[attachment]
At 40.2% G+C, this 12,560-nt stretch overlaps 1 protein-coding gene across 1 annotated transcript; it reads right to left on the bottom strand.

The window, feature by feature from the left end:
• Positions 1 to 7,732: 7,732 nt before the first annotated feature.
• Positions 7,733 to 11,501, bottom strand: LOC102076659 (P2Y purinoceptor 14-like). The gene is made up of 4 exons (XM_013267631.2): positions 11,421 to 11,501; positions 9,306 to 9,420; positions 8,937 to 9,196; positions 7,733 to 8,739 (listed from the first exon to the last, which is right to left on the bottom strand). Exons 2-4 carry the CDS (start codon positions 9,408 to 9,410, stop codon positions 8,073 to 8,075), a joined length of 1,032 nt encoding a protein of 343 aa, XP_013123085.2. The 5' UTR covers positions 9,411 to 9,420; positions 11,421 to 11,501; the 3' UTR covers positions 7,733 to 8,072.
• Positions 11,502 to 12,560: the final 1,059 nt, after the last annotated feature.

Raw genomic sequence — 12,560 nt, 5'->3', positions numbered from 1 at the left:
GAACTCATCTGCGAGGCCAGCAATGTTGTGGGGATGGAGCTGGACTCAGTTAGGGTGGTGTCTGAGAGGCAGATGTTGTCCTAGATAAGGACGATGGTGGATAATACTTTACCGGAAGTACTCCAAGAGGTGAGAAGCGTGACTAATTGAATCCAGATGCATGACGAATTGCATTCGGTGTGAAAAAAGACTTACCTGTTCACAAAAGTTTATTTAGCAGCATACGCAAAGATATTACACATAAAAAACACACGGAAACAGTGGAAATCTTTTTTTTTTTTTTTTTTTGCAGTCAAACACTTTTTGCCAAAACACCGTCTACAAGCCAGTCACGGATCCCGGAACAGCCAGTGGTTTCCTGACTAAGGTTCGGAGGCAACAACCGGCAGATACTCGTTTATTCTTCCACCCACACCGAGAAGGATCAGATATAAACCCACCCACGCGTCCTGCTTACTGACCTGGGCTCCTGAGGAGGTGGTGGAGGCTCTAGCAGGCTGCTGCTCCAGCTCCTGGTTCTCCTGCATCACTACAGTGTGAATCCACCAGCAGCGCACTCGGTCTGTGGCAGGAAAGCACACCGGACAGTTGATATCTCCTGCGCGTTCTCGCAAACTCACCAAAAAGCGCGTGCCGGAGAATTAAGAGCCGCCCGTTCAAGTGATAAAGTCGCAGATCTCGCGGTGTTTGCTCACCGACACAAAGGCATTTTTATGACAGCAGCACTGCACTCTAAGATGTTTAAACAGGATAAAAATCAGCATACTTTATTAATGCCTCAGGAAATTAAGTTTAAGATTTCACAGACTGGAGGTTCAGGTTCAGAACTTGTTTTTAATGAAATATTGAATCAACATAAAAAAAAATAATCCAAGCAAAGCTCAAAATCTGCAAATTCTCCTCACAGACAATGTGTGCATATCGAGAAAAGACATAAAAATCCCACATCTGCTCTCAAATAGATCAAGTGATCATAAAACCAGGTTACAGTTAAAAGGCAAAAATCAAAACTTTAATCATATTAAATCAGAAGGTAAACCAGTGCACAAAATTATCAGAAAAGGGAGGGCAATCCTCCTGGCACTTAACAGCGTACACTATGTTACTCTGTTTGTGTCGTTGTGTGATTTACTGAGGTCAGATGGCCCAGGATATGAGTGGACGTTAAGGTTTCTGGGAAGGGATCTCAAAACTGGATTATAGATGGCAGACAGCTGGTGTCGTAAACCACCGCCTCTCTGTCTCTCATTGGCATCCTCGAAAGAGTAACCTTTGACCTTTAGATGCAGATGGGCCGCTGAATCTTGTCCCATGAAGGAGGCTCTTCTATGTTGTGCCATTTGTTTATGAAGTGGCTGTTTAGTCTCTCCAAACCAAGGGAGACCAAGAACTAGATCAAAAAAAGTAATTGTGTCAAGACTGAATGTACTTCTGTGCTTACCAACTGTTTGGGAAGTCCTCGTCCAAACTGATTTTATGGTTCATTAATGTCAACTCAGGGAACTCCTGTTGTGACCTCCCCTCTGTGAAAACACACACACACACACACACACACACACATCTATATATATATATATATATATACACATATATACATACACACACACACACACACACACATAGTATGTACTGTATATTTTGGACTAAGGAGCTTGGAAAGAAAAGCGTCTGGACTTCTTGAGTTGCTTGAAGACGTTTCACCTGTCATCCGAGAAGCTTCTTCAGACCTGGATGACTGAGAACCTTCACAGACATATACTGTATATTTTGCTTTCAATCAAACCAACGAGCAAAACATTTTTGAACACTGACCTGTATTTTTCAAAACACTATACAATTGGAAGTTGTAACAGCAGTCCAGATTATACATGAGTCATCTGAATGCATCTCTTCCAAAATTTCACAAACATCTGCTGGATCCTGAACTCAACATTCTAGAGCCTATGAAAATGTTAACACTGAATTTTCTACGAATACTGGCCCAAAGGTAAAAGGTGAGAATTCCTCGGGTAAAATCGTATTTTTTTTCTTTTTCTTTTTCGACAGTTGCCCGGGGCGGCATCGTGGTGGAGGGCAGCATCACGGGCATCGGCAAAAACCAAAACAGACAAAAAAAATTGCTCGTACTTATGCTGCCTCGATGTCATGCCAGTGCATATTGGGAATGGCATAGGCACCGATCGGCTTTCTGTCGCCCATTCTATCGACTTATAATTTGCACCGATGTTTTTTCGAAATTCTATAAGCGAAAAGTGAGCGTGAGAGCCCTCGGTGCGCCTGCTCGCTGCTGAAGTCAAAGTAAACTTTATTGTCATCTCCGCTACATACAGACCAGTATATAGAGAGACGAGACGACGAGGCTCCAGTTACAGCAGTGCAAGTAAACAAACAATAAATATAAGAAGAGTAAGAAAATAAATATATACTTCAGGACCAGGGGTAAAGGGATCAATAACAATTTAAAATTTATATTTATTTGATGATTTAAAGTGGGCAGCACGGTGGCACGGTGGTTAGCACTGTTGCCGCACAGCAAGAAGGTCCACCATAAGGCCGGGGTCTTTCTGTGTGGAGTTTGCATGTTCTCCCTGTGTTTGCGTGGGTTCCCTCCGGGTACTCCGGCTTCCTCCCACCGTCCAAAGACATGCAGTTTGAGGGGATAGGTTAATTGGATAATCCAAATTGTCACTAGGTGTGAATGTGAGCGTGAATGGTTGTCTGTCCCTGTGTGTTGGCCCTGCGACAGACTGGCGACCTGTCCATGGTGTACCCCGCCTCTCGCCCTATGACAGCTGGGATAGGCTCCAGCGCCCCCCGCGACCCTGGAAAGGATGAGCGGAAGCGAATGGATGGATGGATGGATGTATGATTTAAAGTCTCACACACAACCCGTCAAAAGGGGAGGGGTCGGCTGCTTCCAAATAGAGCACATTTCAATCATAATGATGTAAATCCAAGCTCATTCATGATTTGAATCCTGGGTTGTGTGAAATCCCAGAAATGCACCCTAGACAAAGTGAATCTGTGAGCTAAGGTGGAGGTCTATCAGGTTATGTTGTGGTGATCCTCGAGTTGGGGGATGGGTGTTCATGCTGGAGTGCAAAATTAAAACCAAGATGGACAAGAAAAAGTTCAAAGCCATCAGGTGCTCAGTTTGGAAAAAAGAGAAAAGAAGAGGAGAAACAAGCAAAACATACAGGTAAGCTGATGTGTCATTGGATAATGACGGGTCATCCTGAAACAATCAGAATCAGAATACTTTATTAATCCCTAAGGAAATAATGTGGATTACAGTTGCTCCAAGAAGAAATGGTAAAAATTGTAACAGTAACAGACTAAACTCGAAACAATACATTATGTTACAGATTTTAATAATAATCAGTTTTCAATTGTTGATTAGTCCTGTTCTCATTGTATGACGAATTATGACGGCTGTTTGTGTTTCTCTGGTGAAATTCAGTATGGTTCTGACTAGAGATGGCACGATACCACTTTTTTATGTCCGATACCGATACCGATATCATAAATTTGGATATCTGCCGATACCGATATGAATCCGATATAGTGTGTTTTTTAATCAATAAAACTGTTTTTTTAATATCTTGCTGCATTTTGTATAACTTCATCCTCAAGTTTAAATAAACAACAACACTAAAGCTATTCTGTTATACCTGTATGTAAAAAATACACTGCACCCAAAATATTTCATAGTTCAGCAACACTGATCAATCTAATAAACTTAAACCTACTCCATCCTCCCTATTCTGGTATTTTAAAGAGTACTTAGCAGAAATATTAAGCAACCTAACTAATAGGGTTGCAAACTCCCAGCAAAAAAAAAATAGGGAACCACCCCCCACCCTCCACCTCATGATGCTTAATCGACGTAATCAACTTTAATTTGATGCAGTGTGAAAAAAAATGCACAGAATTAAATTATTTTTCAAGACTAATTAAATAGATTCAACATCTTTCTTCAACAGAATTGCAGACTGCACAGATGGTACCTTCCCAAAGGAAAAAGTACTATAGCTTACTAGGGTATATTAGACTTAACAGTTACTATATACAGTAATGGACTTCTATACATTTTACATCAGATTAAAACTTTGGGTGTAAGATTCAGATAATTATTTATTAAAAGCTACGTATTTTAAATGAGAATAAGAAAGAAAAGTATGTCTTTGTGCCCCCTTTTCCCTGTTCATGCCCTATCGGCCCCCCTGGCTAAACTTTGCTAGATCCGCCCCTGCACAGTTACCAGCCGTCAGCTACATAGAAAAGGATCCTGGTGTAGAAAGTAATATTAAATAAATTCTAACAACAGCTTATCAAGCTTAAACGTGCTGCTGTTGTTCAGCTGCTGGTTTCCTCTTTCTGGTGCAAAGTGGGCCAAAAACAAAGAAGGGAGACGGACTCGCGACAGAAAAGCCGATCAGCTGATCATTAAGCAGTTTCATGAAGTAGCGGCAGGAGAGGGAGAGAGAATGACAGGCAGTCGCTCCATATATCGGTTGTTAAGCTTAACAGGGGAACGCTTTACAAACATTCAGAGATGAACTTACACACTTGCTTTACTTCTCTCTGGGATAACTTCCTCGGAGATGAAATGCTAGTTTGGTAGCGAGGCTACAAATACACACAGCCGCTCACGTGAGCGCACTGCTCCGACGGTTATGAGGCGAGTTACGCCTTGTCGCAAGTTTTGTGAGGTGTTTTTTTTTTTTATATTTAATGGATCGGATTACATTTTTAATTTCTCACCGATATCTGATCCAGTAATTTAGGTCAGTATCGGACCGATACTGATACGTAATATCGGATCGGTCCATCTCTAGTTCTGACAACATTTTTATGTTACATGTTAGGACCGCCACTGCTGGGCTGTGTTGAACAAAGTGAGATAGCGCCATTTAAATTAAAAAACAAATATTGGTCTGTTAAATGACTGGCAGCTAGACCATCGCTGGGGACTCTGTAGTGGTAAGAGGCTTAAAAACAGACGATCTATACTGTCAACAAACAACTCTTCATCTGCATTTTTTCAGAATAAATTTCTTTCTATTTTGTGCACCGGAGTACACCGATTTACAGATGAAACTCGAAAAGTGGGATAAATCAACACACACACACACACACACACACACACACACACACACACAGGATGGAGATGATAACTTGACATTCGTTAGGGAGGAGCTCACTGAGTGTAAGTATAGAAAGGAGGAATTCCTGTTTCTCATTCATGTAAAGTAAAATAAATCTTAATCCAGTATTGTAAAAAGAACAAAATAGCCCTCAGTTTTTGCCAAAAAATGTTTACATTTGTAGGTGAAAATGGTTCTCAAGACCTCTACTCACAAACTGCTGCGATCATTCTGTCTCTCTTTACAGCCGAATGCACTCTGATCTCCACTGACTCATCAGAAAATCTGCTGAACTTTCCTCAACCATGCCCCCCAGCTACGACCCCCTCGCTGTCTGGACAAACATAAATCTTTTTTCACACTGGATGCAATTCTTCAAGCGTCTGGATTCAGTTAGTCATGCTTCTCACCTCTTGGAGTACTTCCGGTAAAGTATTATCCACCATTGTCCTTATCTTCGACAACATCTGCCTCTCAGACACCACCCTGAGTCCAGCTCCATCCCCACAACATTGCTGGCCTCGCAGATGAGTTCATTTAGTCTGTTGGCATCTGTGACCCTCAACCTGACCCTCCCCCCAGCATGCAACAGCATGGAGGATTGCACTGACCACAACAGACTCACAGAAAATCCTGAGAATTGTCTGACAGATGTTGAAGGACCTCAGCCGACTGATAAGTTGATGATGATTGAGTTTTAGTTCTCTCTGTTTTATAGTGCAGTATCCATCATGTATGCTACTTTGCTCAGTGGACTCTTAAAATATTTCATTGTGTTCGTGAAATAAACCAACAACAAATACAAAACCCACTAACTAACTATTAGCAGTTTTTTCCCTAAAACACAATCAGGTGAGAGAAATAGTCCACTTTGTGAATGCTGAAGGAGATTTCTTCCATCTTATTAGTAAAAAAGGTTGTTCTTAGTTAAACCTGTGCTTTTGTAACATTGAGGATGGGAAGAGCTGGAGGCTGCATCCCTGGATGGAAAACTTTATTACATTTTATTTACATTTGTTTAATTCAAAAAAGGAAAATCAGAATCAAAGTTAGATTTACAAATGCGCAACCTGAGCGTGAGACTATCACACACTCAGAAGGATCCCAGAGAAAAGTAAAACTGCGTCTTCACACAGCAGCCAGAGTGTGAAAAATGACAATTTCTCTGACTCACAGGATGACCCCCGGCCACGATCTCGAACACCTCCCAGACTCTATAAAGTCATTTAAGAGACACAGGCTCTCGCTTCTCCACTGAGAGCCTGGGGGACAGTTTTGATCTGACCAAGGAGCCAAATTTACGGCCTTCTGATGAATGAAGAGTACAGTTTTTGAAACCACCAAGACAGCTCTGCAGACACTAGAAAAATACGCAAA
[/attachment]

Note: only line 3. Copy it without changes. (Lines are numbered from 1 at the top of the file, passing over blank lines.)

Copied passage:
• Positions 1 to 7,732: 7,732 nt before the first annotated feature.